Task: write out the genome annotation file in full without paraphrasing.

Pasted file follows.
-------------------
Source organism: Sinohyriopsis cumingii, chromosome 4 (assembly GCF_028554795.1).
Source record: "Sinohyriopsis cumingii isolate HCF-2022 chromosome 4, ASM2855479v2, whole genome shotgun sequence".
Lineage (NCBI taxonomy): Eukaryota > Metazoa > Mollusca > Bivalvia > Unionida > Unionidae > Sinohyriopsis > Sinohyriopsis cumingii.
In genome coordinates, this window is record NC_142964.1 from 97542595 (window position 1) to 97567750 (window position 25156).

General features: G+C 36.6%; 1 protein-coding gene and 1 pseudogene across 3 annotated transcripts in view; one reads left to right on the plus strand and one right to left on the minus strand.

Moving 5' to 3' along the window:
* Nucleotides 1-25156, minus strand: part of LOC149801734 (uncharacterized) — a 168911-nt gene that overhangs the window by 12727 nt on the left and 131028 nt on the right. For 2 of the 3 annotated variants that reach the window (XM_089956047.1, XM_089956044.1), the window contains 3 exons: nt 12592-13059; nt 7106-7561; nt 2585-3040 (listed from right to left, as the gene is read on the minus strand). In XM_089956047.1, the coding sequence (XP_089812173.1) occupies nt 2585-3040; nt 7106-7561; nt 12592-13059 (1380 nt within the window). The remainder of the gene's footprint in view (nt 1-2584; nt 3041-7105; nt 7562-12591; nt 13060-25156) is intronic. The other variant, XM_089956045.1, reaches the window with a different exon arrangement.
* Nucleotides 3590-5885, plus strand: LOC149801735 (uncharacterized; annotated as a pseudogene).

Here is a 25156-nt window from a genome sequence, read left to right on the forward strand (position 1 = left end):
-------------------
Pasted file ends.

Source organism: Sinohyriopsis cumingii, chromosome 4 (assembly GCF_028554795.1).
Source record: "Sinohyriopsis cumingii isolate HCF-2022 chromosome 4, ASM2855479v2, whole genome shotgun sequence".
Lineage (NCBI taxonomy): Eukaryota > Metazoa > Mollusca > Bivalvia > Unionida > Unionidae > Sinohyriopsis > Sinohyriopsis cumingii.
In genome coordinates, this window is record NC_142964.1 from 97542595 (window position 1) to 97567750 (window position 25156).

General features: G+C 36.6%; 1 protein-coding gene and 1 pseudogene across 3 annotated transcripts in view; one reads left to right on the plus strand and one right to left on the minus strand.

Moving 5' to 3' along the window:
* Nucleotides 1-25156, minus strand: part of LOC149801734 (uncharacterized) — a 168911-nt gene that overhangs the window by 12727 nt on the left and 131028 nt on the right. For 2 of the 3 annotated variants that reach the window (XM_089956047.1, XM_089956044.1), the window contains 3 exons: nt 12592-13059; nt 7106-7561; nt 2585-3040 (listed from right to left, as the gene is read on the minus strand). In XM_089956047.1, the coding sequence (XP_089812173.1) occupies nt 2585-3040; nt 7106-7561; nt 12592-13059 (1380 nt within the window). The remainder of the gene's footprint in view (nt 1-2584; nt 3041-7105; nt 7562-12591; nt 13060-25156) is intronic. The other variant, XM_089956045.1, reaches the window with a different exon arrangement.
* Nucleotides 3590-5885, plus strand: LOC149801735 (uncharacterized; annotated as a pseudogene).

Here is a 25156-nt window from a genome sequence, read left to right on the forward strand (position 1 = left end):